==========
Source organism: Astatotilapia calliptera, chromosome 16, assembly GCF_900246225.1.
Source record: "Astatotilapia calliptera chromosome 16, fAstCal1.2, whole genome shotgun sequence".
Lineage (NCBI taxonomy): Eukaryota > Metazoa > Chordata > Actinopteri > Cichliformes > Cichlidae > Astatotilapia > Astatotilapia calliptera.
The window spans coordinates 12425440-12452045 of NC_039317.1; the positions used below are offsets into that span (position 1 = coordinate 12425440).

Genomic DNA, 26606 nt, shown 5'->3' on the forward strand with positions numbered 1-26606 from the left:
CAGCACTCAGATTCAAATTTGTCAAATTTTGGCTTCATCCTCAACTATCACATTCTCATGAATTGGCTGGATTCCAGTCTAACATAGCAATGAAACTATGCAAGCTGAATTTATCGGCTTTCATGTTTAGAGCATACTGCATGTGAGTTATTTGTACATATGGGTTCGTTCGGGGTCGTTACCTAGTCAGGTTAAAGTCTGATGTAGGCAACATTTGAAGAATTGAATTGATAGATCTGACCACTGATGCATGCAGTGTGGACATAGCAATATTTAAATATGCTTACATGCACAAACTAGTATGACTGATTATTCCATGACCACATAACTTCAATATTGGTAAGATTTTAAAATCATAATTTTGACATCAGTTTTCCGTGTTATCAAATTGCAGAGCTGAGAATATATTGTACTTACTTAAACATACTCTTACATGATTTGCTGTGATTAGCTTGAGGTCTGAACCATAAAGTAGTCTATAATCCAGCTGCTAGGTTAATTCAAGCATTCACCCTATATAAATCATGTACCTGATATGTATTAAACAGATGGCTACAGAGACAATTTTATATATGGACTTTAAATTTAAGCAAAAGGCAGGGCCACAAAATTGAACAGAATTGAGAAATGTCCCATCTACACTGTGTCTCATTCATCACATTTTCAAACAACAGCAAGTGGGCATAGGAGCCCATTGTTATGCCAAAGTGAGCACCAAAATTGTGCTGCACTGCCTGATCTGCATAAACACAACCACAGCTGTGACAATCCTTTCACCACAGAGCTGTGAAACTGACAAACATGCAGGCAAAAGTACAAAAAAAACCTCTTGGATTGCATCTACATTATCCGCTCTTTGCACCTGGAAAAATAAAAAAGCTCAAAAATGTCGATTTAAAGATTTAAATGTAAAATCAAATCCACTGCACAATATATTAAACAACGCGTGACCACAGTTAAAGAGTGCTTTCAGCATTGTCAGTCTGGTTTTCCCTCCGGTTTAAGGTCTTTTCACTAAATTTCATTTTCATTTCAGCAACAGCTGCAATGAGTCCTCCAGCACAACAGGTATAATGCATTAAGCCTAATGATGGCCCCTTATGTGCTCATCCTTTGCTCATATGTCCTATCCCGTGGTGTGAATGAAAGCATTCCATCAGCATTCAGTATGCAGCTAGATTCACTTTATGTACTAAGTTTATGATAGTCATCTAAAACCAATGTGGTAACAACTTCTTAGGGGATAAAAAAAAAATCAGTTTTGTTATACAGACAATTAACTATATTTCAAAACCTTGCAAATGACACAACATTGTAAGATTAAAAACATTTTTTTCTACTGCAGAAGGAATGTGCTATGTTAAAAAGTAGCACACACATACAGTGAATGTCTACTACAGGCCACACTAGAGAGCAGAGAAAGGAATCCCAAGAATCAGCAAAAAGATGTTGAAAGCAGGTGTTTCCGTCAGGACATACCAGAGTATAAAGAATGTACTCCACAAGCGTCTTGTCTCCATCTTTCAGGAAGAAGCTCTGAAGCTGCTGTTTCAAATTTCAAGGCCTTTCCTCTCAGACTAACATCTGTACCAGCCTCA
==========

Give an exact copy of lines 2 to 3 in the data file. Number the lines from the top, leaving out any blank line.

Source record: "Astatotilapia calliptera chromosome 16, fAstCal1.2, whole genome shotgun sequence".
Lineage (NCBI taxonomy): Eukaryota > Metazoa > Chordata > Actinopteri > Cichliformes > Cichlidae > Astatotilapia > Astatotilapia calliptera.